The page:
Fake News as Good News [Update]

Some people try things out in their church and look for feedback online.  I try out my crazy ideas online and use the feedback to make my local church ministry more awesome.

Back in November, I wrote about the effect a fake New York Times had on people and I wondered what would happen if we did something similar in the church: Using Fake News as the Good News.

Well, I tried it this past Sunday.  Here's what happened. 

Note: yes, there's a lot of "I" language in this.  While the laity are very involved in worship, I made this a pastoral secret effort that surprised even the most well-connected of people.  I would not recommend it, it was a lot of work!

  • The Plan
    • Form
      • The original plan was to send a mailing out to everyone with a fake newsletter with an explanation of how we need to envision the future.  This was scrapped due to time constraints.
      • The modified plan became to put it in the bulletin with the tagline above, but also with another slip of paper with the instructions "Write the headline you would most like to see on the slip of paper and drop it in the offering plate."  
    • Content
      • Most of the headlines had to be idealistic but not crazy.  In other words, I didn't want them to seem pie-in-the-sky, but still feasible.  Do we have a bell choir?  No.  Do we have a confirmation class this year?  No.  But we could.  Could one of my members be knighted for saving the Queen from falling into the river?  No...but it was funny.
      • Headlines were written only, with filler text being used in place of articles so the focus was on the headlines not the "how did we get there"
  • The Newsletter
    • I wrote the fake newsletter in full color, dating it July 25th, 2009 (six months from Sunday).  Some headlines read:
      • Evening Worship Service Draws 250 People on First Night
      • Capital Campaign Exceeds Expectations, Raises $125,000.  Excess given to Food Pantry
      • Sunday School “Casting Nets in the nets” program offers bible study between soccer games on Sundays
      • Adult Bible Study Writes Acclaimed Curriculum for Global UMC on “Lifetime of Bible Reading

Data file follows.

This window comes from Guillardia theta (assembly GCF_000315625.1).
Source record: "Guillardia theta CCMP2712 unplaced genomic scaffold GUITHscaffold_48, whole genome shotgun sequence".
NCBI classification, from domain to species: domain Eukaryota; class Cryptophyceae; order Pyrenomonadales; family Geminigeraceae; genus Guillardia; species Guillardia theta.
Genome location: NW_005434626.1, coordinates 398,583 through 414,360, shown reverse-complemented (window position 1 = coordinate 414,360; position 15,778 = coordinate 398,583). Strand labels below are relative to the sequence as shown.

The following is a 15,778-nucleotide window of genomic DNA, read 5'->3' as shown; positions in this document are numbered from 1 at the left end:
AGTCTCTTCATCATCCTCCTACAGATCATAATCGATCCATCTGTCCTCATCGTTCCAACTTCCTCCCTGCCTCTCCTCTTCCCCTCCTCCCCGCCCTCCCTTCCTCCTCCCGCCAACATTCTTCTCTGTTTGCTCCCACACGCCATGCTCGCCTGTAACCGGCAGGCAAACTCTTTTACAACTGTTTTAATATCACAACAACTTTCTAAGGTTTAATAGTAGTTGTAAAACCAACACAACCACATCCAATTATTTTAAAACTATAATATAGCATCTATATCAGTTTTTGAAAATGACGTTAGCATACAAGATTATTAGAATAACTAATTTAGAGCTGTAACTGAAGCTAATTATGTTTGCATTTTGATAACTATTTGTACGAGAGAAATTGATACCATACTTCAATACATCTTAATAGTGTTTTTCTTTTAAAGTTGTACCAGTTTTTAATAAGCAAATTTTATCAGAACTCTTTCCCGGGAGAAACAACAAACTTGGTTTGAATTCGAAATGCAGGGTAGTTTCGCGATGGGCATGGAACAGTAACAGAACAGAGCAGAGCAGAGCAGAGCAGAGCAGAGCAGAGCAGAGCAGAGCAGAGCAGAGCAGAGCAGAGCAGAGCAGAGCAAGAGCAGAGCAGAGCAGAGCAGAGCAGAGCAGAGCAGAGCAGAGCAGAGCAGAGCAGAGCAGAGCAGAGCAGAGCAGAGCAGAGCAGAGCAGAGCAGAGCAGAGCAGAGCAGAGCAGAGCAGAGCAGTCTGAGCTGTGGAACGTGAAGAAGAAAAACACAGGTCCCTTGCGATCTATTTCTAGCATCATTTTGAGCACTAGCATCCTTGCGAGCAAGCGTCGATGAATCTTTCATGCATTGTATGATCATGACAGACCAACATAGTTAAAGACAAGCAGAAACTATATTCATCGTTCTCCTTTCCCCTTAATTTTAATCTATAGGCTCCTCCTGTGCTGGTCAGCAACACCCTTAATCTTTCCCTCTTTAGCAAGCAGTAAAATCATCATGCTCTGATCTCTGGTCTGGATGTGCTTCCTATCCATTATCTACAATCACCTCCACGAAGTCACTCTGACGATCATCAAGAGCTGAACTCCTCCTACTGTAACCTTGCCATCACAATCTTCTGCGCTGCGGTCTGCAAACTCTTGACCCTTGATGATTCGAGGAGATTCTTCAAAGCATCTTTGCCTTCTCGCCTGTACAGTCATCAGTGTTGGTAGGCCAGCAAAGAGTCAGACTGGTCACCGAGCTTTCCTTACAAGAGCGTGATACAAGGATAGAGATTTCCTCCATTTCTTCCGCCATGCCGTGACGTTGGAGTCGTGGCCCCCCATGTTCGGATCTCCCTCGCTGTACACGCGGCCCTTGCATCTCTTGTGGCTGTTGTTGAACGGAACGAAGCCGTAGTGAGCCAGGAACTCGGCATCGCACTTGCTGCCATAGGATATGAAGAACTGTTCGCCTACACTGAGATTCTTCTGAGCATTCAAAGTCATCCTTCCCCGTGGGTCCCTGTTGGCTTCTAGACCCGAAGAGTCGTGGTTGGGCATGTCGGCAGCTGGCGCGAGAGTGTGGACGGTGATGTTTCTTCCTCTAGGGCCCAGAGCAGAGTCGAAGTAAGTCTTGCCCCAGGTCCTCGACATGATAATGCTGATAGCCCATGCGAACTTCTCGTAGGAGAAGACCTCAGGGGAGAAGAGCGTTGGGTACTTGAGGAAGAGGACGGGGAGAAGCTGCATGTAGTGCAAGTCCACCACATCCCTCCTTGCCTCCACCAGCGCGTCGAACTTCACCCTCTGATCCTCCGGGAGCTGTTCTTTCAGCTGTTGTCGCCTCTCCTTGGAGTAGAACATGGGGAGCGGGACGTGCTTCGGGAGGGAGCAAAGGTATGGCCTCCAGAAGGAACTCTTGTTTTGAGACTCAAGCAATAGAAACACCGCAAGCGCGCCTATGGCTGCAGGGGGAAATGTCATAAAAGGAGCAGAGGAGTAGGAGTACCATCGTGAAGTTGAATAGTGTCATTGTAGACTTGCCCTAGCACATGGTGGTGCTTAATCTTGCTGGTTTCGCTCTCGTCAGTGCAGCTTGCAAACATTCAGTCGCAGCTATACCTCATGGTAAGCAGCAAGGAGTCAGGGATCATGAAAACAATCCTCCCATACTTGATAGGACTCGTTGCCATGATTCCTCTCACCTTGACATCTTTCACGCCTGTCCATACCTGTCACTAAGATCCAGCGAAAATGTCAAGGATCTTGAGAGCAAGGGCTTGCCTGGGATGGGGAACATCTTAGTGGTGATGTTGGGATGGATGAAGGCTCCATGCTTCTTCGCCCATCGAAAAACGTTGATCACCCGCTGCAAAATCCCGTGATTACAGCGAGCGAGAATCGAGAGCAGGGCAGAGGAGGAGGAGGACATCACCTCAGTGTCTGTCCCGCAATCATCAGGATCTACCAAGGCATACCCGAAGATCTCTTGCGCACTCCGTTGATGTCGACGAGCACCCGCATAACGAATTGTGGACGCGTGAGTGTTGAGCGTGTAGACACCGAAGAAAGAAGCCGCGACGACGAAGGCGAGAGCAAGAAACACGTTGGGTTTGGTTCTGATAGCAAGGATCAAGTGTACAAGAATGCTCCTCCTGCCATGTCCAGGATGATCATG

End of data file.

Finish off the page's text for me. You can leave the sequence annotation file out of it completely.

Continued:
• Children's Choir cuts new CD of Christmas Music
      • The Bell Choir is going to state bell choir competition in November
      • Church Leads UM Conference in Baptisms. Confirmation class largest ever at 30 youth
      • Rev. Smith, [and two others] arrested (again) protesting the inhumane treatment of pound puppies, third offense for Smith.
    • At the bottom of the newsletter, I included a section of 
      • ...What if this were all true?  It can be. This is just a vision, one possible future.  What does the future of our Church look like to you?
  • The Reception
    • People were smiling in the pews, laughing at some of the more ridiculous headlines.
    • There were a few members there that I called out specifically and included their names in the newsletter (I redacted them above).  I could see there was some light shined when I called out their hidden passions for everyone to see.
    • One member in particular said to me "you know, I've always thought about this."  Those are golden words to pastors!
    • One bad reaction: I didn't have time to write the content of the stories, just the headlines.  So I filled the articles with small-case latin "Lorem Ipsum" etc.  This should have been a giveaway it was fake, but one member complained about us putting the bulletin "in Spanish" without english translation...needless to say, the member was quickly corrected!
    • We had a first-time visitor that day, and the visitor's words at the back of the sanctuary were "When I first read it, this church sounded awesome."  I didn't ask what he thought after reality came crashing down, but it was an affirmation regardless!
  • Lessons Learned
    • Do this in a context you can control.  Sending it out in mass could work, but in a worship service where you can frame it worked marvelously.  I incorporated the newsletter into the sermon not as a preacher's trick, but to illustrate the value of embodying and envisioning what the Good News looks like.
    • Take the time to write the stories.  Filling them with "Lorem Ipsum" was a time-crunch decision, and not a good one.  Do it.
    • Include response where people can write their own headlines.  That was well-received and I got many of them back (we asked them to write their own headlines on pieces of paper and pass them in the offering plates).
So, there you have it.  Questions about our experiment, or ideas you want to share about your own?  Discuss.


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